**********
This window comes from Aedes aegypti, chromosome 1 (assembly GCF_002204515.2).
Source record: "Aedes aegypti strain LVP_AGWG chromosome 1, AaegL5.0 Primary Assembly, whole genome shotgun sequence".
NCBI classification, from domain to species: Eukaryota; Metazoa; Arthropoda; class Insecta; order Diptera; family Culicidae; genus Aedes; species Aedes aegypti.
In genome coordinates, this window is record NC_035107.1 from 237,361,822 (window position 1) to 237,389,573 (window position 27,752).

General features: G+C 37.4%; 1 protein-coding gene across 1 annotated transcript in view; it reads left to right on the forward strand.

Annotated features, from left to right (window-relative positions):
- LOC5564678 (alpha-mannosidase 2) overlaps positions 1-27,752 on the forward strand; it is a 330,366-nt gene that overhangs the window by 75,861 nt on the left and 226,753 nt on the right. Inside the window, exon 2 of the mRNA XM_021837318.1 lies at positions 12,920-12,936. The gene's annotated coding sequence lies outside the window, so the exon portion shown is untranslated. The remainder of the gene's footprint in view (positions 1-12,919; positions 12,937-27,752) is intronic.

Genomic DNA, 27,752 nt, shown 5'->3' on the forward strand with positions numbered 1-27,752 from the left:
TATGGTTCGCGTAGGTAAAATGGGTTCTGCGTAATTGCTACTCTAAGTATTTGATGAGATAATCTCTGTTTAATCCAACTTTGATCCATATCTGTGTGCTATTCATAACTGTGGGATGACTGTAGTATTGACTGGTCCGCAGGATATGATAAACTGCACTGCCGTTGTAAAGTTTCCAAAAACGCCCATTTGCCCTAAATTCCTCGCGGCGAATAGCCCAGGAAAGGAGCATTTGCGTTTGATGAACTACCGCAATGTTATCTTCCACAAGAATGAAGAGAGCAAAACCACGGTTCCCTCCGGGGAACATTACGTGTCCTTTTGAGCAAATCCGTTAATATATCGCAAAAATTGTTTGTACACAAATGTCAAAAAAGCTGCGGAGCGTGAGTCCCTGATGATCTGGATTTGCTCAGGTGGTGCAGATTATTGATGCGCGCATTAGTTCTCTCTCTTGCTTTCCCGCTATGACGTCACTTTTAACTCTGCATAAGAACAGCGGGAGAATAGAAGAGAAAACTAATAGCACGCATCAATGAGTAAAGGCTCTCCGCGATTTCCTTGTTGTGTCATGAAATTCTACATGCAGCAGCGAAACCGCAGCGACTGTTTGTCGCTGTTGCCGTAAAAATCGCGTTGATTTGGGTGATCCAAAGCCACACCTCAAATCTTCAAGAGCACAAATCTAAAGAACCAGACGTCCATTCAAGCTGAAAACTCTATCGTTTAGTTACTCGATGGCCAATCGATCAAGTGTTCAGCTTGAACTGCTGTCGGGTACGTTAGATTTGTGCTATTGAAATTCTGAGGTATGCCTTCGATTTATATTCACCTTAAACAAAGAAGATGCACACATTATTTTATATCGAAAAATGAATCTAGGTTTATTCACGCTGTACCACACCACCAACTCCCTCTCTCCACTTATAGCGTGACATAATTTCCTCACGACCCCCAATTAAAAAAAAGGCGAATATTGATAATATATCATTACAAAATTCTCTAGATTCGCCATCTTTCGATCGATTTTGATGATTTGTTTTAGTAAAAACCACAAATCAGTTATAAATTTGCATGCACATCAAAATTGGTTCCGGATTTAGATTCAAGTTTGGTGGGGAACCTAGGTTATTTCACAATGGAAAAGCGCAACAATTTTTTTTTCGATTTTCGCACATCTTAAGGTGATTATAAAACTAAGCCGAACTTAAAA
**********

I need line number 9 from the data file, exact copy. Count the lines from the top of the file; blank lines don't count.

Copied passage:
TATGGTTCGCGTAGGTAAAATGGGTTCTGCGTAATTGCTACTCTAAGTATTTGATGAGATAATCTCTGTTTAATCCAACTTTGATCCATATCTGTGTGCTATTCATAACTGTGGGATGACTGTAGTATTGACTGGTCCGCAGGATATGATAAACTGCACTGCCGTTGTAAAGTTTCCAAAAACGCCCATTTGCCCTAAATTCCTCGCGGCGAATAGCCCAGGAAAGGAGCATTTGCGTTTGATGAACTACCGCAATGTTATCTTCCACAAGAATGAAGAGAGCAAAACCACGGTTCCCTCCGGGGAACATTACGTGTCCTTTTGAGCAAATCCGTTAATATATCGCAAAAATTGTTTGTACACAAATGTCAAAAAAGCTGCGGAGCGTGAGTCCCTGATGATCTGGATTTGCTCAGGTGGTGCAGATTATTGATGCGCGCATTAGTTCTCTCTCTTGCTTTCCCGCTATGACGTCACTTTTAACTCTGCATAAGAACAGCGGGAGAATAGAAGAGAAAACTAATAGCACGCATCAATGAGTAAAGGCTCTCCGCGATTTCCTTGTTGTGTCATGAAATTCTACATGCAGCAGCGAAACCGCAGCGACTGTTTGTCGCTGTTGCCGTAAAAATCGCGTTGATTTGGGTGATCCAAAGCCACACCTCAAATCTTCAAGAGCACAAATCTAAAGAACCAGACGTCCATTCAAGCTGAAAACTCTATCGTTTAGTTACTCGATGGCCAATCGATCAAGTGTTCAGCTTGAACTGCTGTCGGGTACGTTAGATTTGTGCTATTGAAATTCTGAGGTATGCCTTCGATTTATATTCACCTTAAACAAAGAAGATGCACACATTATTTTATATCGAAAAATGAATCTAGGTTTATTCACGCTGTACCACACCACCAACTCCCTCTCTCCACTTATAGCGTGACATAATTTCCTCACGACCCCCAATTAAAAAAAAGGCGAATATTGATAATATATCATTACAAAATTCTCTAGATTCGCCATCTTTCGATCGATTTTGATGATTTGTTTTAGTAAAAACCACAAATCAGTTATAAATTTGCATGCACATCAAAATTGGTTCCGGATTTAGATTCAAGTTTGGTGGGGAACCTAGGTTATTTCACAATGGAAAAGCGCAACAATTTTTTTTTCGATTTTCGCACATCTTAAGGTGATTATAAAACTAAGCCGAACTTAAAA